Aeromar chief: "We'll fly over the wall"

Aeromar Airlines boss Andres Fabre has pledged that President Trump's plan to build a wall on the Mexican border will not derail his efforts to get the business back on track. In a spotlight interview session at the Routes Americas Strategy Summit in Las Vegas this week, Fabre said an ongoing fleet rollover to modern ATR turboprops, a growth in capacity through larger aircraft variants and opportunities to grow a network into the southern states of the United States of America (USA) will provide the platform to deliver a profitable return for the carrier.

A four year sabbatical from the airline business has delivered the additional experience that Andres Fabre believes will help him deliver his brief of turning around the Mexican regional carrier Aeromar Airlines and position it to take advantage of additional international opportunities.

In a spotlight interview session at the Routes Americas Strategy Summit in Las Vegas this week, Fabre said an ongoing fleet rollover to modern ATR turboprops, a growth in capacity through larger aircraft variants and opportunities to grow a network into the southern states of the United States of America (US) will provide the platform to deliver a profitable return for the carrier.

Having previously worked as a pilot at Mexicana, Fabre moved into management at Aviacsa and then Mas Air Cargo, before being behind the formation of low-cost carrier Volaris. He worked briefly on a project to restructure Aerolineas Argentinas before returning to Aviacsa at the start of the decade to spearhead its turnaround.  “I have been involved in turnarounds of businesses, whether current or start-ups,” he acknowledged. “I am here at Aeromar to complete another turnaround”.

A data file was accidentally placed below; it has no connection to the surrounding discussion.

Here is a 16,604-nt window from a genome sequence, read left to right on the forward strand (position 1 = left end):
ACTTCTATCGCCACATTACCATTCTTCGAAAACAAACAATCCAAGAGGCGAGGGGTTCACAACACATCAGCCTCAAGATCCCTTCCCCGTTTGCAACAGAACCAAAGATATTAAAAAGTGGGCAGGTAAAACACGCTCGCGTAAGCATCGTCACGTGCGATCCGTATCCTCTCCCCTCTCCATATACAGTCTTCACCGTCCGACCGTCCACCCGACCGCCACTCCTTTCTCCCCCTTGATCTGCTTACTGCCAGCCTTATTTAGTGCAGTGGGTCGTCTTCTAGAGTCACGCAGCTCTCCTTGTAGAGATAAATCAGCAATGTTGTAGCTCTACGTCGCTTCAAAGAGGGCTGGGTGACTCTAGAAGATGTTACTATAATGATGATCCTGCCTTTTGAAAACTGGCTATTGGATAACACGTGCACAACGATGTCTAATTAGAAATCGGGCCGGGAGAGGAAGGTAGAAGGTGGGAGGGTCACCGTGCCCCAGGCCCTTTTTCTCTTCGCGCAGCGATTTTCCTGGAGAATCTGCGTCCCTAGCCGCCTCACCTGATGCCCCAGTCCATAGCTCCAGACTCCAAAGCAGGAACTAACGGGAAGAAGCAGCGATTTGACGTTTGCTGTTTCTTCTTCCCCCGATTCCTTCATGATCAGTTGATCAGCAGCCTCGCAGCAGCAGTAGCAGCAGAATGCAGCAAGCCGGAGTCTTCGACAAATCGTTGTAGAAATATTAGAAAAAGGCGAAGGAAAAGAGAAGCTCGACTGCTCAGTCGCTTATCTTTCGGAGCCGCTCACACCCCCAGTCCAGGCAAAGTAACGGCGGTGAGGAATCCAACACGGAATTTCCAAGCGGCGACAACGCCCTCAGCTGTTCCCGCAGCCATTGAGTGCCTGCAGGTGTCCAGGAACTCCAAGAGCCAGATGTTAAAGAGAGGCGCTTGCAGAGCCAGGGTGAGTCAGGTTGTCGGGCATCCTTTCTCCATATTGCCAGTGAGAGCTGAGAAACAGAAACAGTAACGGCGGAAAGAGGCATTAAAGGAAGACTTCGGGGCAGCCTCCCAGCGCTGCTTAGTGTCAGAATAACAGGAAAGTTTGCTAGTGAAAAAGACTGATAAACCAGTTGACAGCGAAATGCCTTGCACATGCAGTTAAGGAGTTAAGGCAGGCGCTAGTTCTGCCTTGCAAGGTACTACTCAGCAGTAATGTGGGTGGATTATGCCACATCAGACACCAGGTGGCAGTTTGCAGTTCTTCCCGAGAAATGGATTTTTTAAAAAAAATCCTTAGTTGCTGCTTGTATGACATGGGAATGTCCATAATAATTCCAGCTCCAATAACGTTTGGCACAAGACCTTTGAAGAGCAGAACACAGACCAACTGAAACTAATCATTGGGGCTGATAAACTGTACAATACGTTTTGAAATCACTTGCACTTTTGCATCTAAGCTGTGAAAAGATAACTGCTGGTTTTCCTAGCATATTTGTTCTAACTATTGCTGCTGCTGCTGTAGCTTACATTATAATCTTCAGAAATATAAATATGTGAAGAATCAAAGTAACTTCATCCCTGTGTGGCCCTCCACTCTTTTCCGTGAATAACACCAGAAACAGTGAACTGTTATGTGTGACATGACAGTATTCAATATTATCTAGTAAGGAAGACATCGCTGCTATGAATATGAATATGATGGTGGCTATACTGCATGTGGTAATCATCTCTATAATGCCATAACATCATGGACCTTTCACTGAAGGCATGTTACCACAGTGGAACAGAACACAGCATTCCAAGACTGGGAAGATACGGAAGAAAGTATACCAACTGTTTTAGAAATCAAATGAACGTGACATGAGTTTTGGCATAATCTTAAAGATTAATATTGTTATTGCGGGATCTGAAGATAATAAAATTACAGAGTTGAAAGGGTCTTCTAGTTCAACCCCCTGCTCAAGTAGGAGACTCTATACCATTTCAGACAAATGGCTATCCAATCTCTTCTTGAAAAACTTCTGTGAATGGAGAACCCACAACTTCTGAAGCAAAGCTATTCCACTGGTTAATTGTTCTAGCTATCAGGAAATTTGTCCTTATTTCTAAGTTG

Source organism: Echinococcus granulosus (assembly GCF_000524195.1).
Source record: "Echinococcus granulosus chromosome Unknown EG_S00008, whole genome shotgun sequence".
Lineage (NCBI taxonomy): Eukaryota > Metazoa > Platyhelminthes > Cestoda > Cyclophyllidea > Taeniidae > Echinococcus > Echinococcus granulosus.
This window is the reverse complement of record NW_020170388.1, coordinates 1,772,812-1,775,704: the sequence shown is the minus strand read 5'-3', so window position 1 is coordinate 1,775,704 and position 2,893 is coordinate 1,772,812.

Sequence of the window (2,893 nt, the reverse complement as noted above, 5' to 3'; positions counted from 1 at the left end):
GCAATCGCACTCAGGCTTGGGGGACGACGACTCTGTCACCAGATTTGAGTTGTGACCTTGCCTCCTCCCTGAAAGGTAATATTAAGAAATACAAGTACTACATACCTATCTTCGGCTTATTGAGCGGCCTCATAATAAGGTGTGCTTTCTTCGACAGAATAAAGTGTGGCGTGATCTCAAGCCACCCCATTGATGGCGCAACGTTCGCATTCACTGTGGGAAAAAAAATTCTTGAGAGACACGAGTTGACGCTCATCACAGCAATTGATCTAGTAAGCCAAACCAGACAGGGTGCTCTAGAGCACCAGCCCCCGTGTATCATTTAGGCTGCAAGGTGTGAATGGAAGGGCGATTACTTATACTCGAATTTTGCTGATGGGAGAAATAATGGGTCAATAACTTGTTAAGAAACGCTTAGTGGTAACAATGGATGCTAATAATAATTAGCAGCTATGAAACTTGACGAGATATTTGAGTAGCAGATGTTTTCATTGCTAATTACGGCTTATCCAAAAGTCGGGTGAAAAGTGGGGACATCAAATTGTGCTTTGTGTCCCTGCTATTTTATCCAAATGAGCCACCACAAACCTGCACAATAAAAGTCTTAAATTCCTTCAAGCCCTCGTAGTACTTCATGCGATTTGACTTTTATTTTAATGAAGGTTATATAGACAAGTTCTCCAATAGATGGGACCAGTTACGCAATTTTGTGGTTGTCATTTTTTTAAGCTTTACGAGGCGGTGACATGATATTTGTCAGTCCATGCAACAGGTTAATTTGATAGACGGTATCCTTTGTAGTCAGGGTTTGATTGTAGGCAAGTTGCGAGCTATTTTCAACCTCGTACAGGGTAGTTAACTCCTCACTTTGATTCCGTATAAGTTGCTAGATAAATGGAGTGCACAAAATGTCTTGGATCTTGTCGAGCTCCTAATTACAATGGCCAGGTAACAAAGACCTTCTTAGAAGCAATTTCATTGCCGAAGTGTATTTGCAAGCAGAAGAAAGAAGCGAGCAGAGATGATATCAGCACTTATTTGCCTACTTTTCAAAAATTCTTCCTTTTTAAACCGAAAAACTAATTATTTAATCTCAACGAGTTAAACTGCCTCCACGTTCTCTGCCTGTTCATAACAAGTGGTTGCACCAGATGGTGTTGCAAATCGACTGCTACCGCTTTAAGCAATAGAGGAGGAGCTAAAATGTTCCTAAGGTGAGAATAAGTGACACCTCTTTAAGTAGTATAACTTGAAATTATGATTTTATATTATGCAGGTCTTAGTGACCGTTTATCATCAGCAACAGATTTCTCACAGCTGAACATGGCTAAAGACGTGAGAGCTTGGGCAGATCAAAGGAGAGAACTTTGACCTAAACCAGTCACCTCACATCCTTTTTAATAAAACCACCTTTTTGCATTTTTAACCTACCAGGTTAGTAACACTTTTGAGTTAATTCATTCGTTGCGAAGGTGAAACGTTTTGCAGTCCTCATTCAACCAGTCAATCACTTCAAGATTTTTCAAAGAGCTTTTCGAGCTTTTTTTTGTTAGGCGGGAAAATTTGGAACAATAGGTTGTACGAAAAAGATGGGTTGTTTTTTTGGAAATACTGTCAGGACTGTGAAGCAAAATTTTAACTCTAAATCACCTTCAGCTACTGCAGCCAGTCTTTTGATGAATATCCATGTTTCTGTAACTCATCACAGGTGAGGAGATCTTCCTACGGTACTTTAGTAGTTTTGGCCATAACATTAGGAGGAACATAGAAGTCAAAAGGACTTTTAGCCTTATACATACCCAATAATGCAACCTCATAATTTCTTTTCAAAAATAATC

This airline career stands him in good shape to support the goals of Aeromar’s new majority investor, Grupo Synergy, the parent of Colombian carrier Avianca, but he believes a recent time-out from the industry working as global chief operating officer of KidZania, a Mexican children’s edutainment company, will help more. “I have now learnt the aviation business from the other side, as a customer flying regularly on low-cost carriers.  This is invaluable experience,” he explained.

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Aeromar is currently in the middle of a fleet renewal which is seeing older ATR turboprops replaced by eight new -600 variants of the type – both 48-seat ATR 42s and 72-seat ATR 72s. This process is seeing the fleet grow from 16 to 19 units, with overall capacity in terms of available seats increasing by 47 per cent due to a stronger weighting to the larger variant.

“We recently accepted three aircraft in December 2016 and January 2017 and will receive our next in March and four more by June,” confirmed Fabre.  “It is a fast delivery schedule and we will need to soon consider the six additional options that we included in our original order.”

It is not just about turboprops though and Aeromar is also considering growth into larger regional jets, although Fabre remains tight-lipped on plans accept to confirm that it closely looking at various types. In the meantime the ATRs have allowed Aeromar to grow capacity into the USA and Fabre hopes that meetings at Routes Americas will deliver further growth in the international market.

“We hope to be able to announce new routes based directly on Routes Americas meeting discussions this week,” he said. “We are potentially looking at adding two more routes linking mid-size cities in USA with north and central Mexico in the next six months.”

After a liberalisation of flights between Mexico and USA, increasing tensions under the new US administration could derail Aeromar’s development plans, albeit Fabre is unconcerned about President Trump’s enthusiasm to build a wall between the two countries. “We’ll fly over the wall and travel will continue between Mexico and USA,” he quipped.